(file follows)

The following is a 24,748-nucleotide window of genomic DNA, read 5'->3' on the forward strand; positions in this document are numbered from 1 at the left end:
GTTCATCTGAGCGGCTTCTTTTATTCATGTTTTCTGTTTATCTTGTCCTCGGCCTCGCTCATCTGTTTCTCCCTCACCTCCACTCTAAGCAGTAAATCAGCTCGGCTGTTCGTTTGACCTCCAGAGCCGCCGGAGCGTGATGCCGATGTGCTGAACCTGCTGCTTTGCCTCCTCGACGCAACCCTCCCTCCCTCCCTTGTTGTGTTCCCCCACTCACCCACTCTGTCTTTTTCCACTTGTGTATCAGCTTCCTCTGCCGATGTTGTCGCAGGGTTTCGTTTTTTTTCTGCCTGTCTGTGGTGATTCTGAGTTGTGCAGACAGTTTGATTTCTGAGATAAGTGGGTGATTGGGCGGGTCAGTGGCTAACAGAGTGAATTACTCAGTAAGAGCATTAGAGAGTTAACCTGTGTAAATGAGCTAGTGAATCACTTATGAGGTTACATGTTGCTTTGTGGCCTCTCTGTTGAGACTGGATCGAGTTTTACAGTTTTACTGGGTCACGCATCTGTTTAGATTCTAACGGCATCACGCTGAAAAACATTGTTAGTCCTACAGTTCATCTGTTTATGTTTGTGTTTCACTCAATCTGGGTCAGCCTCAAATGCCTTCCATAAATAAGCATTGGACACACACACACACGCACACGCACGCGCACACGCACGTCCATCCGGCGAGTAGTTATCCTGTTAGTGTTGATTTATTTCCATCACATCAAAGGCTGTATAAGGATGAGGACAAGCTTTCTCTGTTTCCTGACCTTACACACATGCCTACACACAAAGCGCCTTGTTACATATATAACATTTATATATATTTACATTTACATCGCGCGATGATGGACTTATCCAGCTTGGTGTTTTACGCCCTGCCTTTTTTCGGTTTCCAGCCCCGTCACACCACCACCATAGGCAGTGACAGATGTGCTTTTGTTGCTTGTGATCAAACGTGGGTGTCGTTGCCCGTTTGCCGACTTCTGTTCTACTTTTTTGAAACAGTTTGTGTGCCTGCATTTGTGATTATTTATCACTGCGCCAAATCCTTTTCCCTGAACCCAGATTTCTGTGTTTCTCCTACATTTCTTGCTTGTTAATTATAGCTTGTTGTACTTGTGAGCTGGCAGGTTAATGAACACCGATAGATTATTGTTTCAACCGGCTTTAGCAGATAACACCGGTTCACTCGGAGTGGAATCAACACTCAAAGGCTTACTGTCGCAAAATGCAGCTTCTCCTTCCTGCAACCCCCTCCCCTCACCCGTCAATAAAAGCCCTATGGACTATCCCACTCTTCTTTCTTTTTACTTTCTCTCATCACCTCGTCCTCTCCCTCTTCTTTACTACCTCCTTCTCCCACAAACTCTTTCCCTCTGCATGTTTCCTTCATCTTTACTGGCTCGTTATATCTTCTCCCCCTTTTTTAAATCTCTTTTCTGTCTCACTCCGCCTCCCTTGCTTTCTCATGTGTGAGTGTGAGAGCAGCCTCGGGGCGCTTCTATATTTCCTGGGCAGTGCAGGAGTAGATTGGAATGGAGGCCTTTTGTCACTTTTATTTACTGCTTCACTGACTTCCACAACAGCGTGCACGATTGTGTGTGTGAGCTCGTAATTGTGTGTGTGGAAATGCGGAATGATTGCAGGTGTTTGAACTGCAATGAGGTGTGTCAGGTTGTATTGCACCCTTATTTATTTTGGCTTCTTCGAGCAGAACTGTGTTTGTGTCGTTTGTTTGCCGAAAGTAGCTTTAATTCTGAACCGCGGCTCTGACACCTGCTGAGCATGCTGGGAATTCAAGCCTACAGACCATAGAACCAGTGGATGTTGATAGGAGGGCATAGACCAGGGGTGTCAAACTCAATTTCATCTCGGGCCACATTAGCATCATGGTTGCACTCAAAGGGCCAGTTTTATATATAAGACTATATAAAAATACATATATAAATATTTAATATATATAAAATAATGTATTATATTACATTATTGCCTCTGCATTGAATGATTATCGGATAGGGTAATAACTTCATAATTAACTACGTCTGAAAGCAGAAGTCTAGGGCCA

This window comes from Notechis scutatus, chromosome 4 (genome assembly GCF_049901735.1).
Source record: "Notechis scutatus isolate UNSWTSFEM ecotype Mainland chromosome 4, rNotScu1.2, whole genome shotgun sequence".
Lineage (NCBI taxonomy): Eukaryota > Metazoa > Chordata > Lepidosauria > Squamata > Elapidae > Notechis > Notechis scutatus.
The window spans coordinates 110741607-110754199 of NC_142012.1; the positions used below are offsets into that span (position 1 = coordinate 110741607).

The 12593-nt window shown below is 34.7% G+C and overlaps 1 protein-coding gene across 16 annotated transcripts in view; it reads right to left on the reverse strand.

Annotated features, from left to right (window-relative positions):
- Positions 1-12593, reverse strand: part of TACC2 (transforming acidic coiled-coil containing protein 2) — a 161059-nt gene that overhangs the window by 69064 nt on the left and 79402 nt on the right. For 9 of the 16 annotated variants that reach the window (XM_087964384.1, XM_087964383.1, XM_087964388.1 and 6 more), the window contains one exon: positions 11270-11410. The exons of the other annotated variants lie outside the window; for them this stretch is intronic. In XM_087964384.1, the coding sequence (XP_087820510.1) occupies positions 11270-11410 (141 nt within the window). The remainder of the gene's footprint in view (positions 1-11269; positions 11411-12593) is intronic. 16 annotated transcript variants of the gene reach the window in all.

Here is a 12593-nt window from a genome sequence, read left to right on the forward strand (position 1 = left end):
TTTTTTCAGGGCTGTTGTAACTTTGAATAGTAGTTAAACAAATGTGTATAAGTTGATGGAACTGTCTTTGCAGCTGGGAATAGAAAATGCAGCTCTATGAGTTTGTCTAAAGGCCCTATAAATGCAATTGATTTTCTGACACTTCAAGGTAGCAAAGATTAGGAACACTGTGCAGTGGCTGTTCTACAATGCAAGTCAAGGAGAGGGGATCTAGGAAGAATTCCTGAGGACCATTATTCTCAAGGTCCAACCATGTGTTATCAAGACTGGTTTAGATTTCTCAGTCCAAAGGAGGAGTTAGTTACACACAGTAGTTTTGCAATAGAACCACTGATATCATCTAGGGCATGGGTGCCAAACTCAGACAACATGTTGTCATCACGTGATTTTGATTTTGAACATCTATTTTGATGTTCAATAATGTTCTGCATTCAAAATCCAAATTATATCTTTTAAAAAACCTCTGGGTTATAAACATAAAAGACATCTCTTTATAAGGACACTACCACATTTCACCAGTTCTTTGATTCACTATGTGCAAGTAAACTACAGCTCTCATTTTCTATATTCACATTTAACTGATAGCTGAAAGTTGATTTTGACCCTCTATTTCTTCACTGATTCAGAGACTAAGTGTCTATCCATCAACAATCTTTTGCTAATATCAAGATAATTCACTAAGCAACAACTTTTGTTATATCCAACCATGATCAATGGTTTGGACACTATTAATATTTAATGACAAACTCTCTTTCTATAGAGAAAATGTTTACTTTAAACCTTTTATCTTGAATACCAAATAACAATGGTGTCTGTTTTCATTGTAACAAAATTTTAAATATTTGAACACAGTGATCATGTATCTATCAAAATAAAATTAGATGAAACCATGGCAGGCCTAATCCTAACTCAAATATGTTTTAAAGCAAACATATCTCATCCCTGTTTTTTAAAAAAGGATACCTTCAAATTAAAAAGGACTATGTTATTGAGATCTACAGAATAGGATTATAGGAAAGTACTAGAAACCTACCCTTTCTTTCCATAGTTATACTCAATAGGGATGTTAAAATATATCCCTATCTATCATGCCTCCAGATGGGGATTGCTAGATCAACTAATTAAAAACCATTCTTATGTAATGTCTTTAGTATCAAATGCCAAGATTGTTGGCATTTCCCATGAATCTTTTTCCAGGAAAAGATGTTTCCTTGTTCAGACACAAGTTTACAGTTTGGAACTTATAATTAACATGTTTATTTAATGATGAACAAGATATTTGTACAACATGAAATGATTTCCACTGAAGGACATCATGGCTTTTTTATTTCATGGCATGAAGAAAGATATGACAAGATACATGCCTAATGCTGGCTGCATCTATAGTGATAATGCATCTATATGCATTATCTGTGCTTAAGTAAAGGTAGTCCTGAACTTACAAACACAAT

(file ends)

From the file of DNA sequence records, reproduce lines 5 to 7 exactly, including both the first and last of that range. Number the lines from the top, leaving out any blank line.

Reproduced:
Lineage (NCBI taxonomy): Eukaryota > Metazoa > Chordata > Lepidosauria > Squamata > Elapidae > Notechis > Notechis scutatus.
The window spans coordinates 110741607-110754199 of NC_142012.1; the positions used below are offsets into that span (position 1 = coordinate 110741607).

The 12593-nt window shown below is 34.7% G+C and overlaps 1 protein-coding gene across 16 annotated transcripts in view; it reads right to left on the reverse strand.